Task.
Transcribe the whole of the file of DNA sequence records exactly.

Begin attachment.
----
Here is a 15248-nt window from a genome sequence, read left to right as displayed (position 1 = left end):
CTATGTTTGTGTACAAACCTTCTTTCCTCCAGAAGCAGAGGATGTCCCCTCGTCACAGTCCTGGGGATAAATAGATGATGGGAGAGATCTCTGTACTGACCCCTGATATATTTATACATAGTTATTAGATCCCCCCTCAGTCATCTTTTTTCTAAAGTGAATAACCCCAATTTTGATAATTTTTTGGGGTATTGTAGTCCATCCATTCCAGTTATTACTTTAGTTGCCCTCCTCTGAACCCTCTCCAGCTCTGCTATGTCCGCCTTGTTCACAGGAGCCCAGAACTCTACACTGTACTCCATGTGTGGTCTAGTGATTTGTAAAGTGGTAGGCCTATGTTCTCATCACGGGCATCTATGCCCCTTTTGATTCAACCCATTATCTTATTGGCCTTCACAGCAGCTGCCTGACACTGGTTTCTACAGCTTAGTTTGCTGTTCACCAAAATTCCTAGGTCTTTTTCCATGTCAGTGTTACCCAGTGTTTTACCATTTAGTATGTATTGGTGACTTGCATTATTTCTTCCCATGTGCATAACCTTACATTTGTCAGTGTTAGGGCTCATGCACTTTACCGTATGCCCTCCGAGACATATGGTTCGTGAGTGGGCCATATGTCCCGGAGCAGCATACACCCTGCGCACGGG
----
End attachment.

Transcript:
Here is a 15248-nt window from a genome sequence, read left to right as displayed (position 1 = left end):
CTATGTTTGTGTACAAACCTTCTTTCCTCCAGAAGCAGAGGATGTCCCCTCGTCACAGTCCTGGGGATAAATAGATGATGGGAGAGATCTCTGTACTGACCCCTGATATATTTATACATAGTTATTAGATCCCCCCTCAGTCATCTTTTTTCTAAAGTGAATAACCCCAATTTTGATAATTTTTTGGGGTATTGTAGTCCATCCATTCCAGTTATTACTTTAGTTGCCCTCCTCTGAACCCTCTCCAGCTCTGCTATGTCCGCCTTGTTCACAGGAGCCCAGAACTCTACACTGTACTCCATGTGTGGTCTAGTGATTTGTAAAGTGGTAGGCCTATGTTCTCATCACGGGCATCTATGCCCCTTTTGATTCAACCCATTATCTTATTGGCCTTCACAGCAGCTGCCTGACACTGGTTTCTACAGCTTAGTTTGCTGTTCACCAAAATTCCTAGGTCTTTTTCCATGTCAGTGTTACCCAGTGTTTTACCATTTAGTATGTATTGGTGACTTGCATTATTTCTTCCCATGTGCATAACCTTACATTTGTCAGTGTTAGGGCTCATGCACTTTACCGTATGCCCTCCGAGACATATGGTTCGTGAGTGGGCCATATGTCCCGGAGCAGCATACACCCTGCGCACGGG